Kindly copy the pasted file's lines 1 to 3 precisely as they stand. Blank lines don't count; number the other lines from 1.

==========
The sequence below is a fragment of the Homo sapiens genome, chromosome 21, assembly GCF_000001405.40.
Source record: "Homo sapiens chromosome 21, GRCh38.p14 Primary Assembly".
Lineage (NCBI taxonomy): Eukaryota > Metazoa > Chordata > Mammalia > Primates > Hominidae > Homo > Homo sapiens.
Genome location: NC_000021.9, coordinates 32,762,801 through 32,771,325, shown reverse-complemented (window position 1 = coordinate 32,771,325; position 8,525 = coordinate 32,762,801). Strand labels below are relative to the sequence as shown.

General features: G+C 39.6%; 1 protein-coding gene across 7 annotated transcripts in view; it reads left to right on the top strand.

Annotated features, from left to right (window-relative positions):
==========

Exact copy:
The sequence below is a fragment of the Homo sapiens genome, chromosome 21, assembly GCF_000001405.40.
Source record: "Homo sapiens chromosome 21, GRCh38.p14 Primary Assembly".
Lineage (NCBI taxonomy): Eukaryota > Metazoa > Chordata > Mammalia > Primates > Hominidae > Homo > Homo sapiens.